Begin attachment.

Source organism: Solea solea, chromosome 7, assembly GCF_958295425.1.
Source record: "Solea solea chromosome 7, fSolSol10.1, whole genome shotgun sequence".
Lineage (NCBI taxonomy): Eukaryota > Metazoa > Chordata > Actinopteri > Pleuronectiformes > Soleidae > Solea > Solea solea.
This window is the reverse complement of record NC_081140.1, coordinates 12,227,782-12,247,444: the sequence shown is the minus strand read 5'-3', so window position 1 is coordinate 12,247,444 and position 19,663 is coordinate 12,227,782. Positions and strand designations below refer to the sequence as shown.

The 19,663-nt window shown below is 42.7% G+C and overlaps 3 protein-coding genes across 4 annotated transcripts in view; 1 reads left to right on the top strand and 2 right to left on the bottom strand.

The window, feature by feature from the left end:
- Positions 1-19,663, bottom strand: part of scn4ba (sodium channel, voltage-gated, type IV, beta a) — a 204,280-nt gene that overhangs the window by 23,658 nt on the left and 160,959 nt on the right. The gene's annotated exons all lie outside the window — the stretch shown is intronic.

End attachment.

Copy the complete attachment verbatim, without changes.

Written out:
Source organism: Solea solea, chromosome 7, assembly GCF_958295425.1.
Source record: "Solea solea chromosome 7, fSolSol10.1, whole genome shotgun sequence".
Lineage (NCBI taxonomy): Eukaryota > Metazoa > Chordata > Actinopteri > Pleuronectiformes > Soleidae > Solea > Solea solea.
This window is the reverse complement of record NC_081140.1, coordinates 12,227,782-12,247,444: the sequence shown is the minus strand read 5'-3', so window position 1 is coordinate 12,247,444 and position 19,663 is coordinate 12,227,782. Positions and strand designations below refer to the sequence as shown.

The 19,663-nt window shown below is 42.7% G+C and overlaps 3 protein-coding genes across 4 annotated transcripts in view; 1 reads left to right on the top strand and 2 right to left on the bottom strand.

The window, feature by feature from the left end:
- Positions 1-19,663, bottom strand: part of scn4ba (sodium channel, voltage-gated, type IV, beta a) — a 204,280-nt gene that overhangs the window by 23,658 nt on the left and 160,959 nt on the right. The gene's annotated exons all lie outside the window — the stretch shown is intronic.